For every 100 females there were 111.50 males. For every 100 females age 18 and over, there were 112.20 males. The median income for a household in the county was $38,725, the median income for a family was $44,327. Males had a median income of $35,373 versus $25,805 for females; the per capita income for the county was $21,015. About 8.1% of families and 11.4% of the population were below the poverty line, including 16.2% of those under age 18 and 4.0% of those age 65 or over. The Government of Tuolumne County is established and defined by the California Constitution and is a five member elected Board Of Supervisors who serve four year elected terms; the government provides services such as elections and voter registrat
United States Census Bureau
The United States Census Bureau is a principal agency of the U. S. Federal Statistical System, responsible for producing data about the American people and economy; the Census Bureau is part of the U. S. Department of Commerce and its director is appointed by the President of the United States; the Census Bureau's primary mission is conducting the U. S. Census every ten years, which allocates the seats of the U. S. House of Representatives to the states based on their population; the Bureau's various censuses and surveys help allocate over $400 billion in federal funds every year and it helps states, local communities, businesses make informed decisions. The information provided by the census informs decisions on where to build and maintain schools, transportation infrastructure, police and fire departments. In addition to the decennial census, the Census Bureau continually conducts dozens of other censuses and surveys, including the American Community Survey, the U. S. Economic Census, the Current Population Survey.
Furthermore and foreign trade indicators released by the federal government contain data produced by the Census Bureau. Article One of the United States Constitution directs the population be enumerated at least once every ten years and the resulting counts used to set the number of members from each state in the House of Representatives and, by extension, in the Electoral College; the Census Bureau now conducts a full population count every 10 years in years ending with a zero and uses the term "decennial" to describe the operation. Between censuses, the Census Bureau makes population projections. In addition, Census data directly affects how more than $400 billion per year in federal and state funding is allocated to communities for neighborhood improvements, public health, education and more; the Census Bureau is mandated with fulfilling these obligations: the collecting of statistics about the nation, its people, economy. The Census Bureau's legal authority is codified in Title 13 of the United States Code.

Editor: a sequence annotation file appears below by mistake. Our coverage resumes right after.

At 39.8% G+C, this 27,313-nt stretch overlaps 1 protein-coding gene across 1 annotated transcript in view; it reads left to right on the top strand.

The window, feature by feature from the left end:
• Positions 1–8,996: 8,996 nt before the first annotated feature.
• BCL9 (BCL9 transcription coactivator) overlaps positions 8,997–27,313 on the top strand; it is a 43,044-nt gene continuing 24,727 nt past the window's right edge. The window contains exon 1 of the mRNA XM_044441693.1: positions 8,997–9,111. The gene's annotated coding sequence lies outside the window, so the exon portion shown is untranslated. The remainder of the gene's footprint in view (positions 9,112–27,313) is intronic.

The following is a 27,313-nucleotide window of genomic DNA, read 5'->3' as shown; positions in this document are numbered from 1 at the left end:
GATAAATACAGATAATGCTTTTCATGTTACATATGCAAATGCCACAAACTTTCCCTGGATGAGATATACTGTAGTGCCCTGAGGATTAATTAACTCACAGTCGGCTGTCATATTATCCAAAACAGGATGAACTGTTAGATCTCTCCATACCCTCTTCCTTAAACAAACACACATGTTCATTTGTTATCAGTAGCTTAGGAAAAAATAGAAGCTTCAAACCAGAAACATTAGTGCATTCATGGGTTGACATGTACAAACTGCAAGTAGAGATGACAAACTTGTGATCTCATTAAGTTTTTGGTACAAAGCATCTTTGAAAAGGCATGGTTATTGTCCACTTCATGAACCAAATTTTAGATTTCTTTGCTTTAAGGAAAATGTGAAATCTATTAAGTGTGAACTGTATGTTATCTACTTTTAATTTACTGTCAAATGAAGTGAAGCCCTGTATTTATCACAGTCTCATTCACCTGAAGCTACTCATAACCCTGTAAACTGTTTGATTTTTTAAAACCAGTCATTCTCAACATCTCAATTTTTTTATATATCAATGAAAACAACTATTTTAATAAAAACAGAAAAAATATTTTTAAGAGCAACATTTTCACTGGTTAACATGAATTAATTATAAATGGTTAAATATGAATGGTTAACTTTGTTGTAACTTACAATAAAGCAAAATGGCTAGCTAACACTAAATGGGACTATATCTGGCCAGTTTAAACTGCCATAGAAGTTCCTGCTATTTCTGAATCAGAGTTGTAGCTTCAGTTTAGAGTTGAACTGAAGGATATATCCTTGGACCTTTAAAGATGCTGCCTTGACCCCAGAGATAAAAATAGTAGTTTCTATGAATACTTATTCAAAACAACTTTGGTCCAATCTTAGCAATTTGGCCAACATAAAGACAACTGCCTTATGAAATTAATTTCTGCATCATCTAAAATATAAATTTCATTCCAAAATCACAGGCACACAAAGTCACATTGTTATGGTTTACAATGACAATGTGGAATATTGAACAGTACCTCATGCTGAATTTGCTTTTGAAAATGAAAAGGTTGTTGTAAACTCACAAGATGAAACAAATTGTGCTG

The Census Bureau conducts surveys on behalf of various federal government and local government agencies on topics such as employment, health, consumer expenditures, housing. Within the bureau, these are known as "demographic surveys" and are conducted perpetually between and during decennial population counts; the Census Bureau conducts economic surveys of manufacturing, retail and other establishments and of domestic governments. Between 1790 and 1840, the census was taken by marshals of the judicial districts; the Census Act of 1840 established a central office. Several acts followed that revised and authorized new censuses at the 10-year intervals. In 1902, the temporary Census Office was moved under the Department of Interior, in 1903 it was renamed the Census Bureau under the new Department of Commerce and Labor; the department was intended to consolidate overlapping statistical agencies, but Census Bureau officials were hindered by their subordinate role in the department. An act in 1920 changed the date and authorized manufacturing censuses every two years and agriculture censuses every 10 years.
In 1929, a bill was passed mandating the House of Representatives be reapportioned based on the results of the 1930 Census. In 1954, various acts were codified into Title 13 of the US Code. By law, the Census Bureau must count everyone and submit state population totals to the U. S. President by December 31 of any year ending in a zero. States within the Union receive the results in the spring of the following year; the United States Census Bureau defines four statistical regions, with nine divisions. The Census Bureau regions are "widely used...for data collection and analysis". The Census Bureau definition is pervasive. Regional divisions used by the United States Census Bureau: Region 1: Northeast Division 1: New England Division 2: Mid-Atlantic Region 2: Midwest Division 3: East North Central Division 4: West North Central Region 3: South Division 5: South Atlantic Division 6: East South Central Division 7: West South Central Region 4: West Division 8: Mountain Division 9: Pacific Many federal, state and tribal governments use census data to: Decide the location of new housing and public facilities, Examine the demographic characteristics of communities and the US, Plan transportation systems and roadways, Determine quotas and creation of police and fire precincts, Create localized areas for elections, utilities, etc.